Advertisement
Sunak lands in Tel Aviv. Twitter
Tel Aviv

Rishi Sunak tells Benjamin Netanyahu 'we want you to win' during visit to Israel

The UK Prime Minister also welcomed the decision to allow humanitarian aid into Gaza.

LAST UPDATE | Oct 19th 2023, 2:40 PM

UK PRIME MINISTER Rishi Sunak has told Israeli premier Benjamin Netanyahu that he welcomed the decision to allow aid into Gaza.

Sunak, who No 10 confirmed will travel to Saudi Arabia later today, thanked Netanyahu for Tel Aviv’s support in attempting to free British nationals who are being held hostage by Hamas and said the UK wants Israel to win its battle against the militant group.

Sunak has followed US President Joe Biden and German Chancellor Olaf Scholz’s lead in travelling to Israel to personally offer condolences for Hamas’s attack on 7 October which left hundreds of Israelis dead and saw almost 200 people taken hostage.

Ahead of meetings with Netanyahu and Israeli President Isaac Herzog, Sunak met the families of British hostages.

In a press conference following his meeting with Netanyahu, Sunak said: “I want to thank you for the support that your government has given to the families of British nationals caught up in this horror, including your efforts to release the hostages, to secure their release.

“And I know that we will continue to cooperate, particularly with regard to British nationals that are involved.

He also welcomed Netanyahu’s decision, after lobbying by Biden, to allow Israel to start letting aid into Gaza.

It marks a potential break in a punishing siege on the territory after Israel’s retaliation on Hamas saw it block access for water, food, electricity and other essential supplies to the 25-mile strip, while also carrying out strikes.

During his meeting with Herzog, Sunak said: “Palestinians are victims of what Hamas has done and it’s important that we continue to provide humanitarian access.”

Addressing the media after meeting with Netanyahu, Sunak reiterated that Palestinians living in Gaza are victims of Hamas and welcomed the decision to ensure that routes into the enclave will be opened for humanitarian aid to enter.  

“I’m glad that you made that decision. We will support it, we are increasing our aid to the region and we will look to get more support to people as quickly as we can,” he said.

In his own address, Netanyahu recalled Britain’s part in the Second World War as he urged “continuous” UK support during a war that he said is likely to have “ups and downs”.

He told Sunak during their joint press conference: “Eighty years ago, Prime Minister, the civilised world stood with you in your darkest hour.

“This is our darkest hour. It is the world’s darkest hour. We need to stand together and we will win.

“And this is why I support… I value your support and the fact that you’re here – we must win together.”

Sunak said he was “proud to stand here with you in Israel’s darkest hour as your friend”.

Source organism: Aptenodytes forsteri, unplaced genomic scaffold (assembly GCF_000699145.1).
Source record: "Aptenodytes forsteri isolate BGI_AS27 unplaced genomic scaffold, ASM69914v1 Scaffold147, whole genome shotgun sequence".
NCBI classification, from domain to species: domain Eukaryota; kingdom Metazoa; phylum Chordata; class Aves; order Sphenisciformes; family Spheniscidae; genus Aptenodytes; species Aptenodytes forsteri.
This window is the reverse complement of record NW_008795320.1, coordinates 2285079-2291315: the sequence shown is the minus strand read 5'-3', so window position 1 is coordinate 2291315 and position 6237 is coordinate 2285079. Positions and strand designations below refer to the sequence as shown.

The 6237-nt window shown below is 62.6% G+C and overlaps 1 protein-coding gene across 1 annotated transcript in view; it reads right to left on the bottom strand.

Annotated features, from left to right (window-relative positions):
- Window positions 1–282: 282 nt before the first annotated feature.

He added: “We will stand with you in solidarity, we will stand with your people. And we also want you to win.”

No 10 confirmed that Sunak will next travel to Saudi Arabia, an influential player in the Middle East, to hold talks with Crown Prince Mohammed bin Salman.

The British leader’s two-day trip is expected to allow Sunak to make his plea for Hamas’s incursion, and Israel’s subsequent reply, not to spark a wider conflict in the volatile region.

It comes as the UK continues to go through the evidence before coming to a conclusion over who was responsible for the bombing of al Ahli hospital in Gaza City, a blast that left hundreds dead.

With both sides blaming each other – and the US backing Israel’s protestations – Downing Street said Britain’s intelligence services are still “reviewing the facts available”.

Speaking to broadcasters after his conversation with the Israeli premier – which UK media was shut out of – Sunak said Hamas “represent pure evil” following its chilling assault, as he defended Israel’s right to self-defence.

But he stressed that “no-one wants to see” the “barbaric act of terrorism” lead to further violence.

“It is important that the conflict doesn’t escalate regionally. That is why I’m talking to as many people as I can across the region,” he said.

“I’ve already done that and I’ll be able to see more people in person on this trip.

“No-one wants to see this conflict escalate. And indeed the UK has sent various military assets into the Mediterranean to prevent regional escalation.

“Some of our surveillance aircraft, for example, are ensuring that arms shipments don’t find their way to people like Hezbollah.”

The UK Foreign Office has since updated its travel guidance to Lebanon, home to Hamas ally Hezbollah and a country that shares a border with Israel, advising against all travel to the country and encouraging British nationals currently there to “leave now while commercial options remain available”.

Rami Mortada, Lebanon’s ambassador to the UK, said the Israeli-Hamas conflict is “out of everybody’s hands” and has the “potential to spill into a regional conflict”.

He told Times Radio: “If the situation in Gaza worsens, it would be very difficult to contain the conflict in its original theatre of operation.”

In parallel to Sunak’s travel, Foreign Secretary James Cleverly will visit Egypt, Turkey and Qatar in the coming days to underscore the UK’s message.

Cleverly said: “It is in no one’s interests – neither Israeli, Palestinian nor the wider Middle East – for others to be drawn into this conflict.

“I am meeting counterparts from influential states in the region to push for calm and stability, facilitate humanitarian access into Gaza and work together to secure the release of hostages.”

Author
Press Association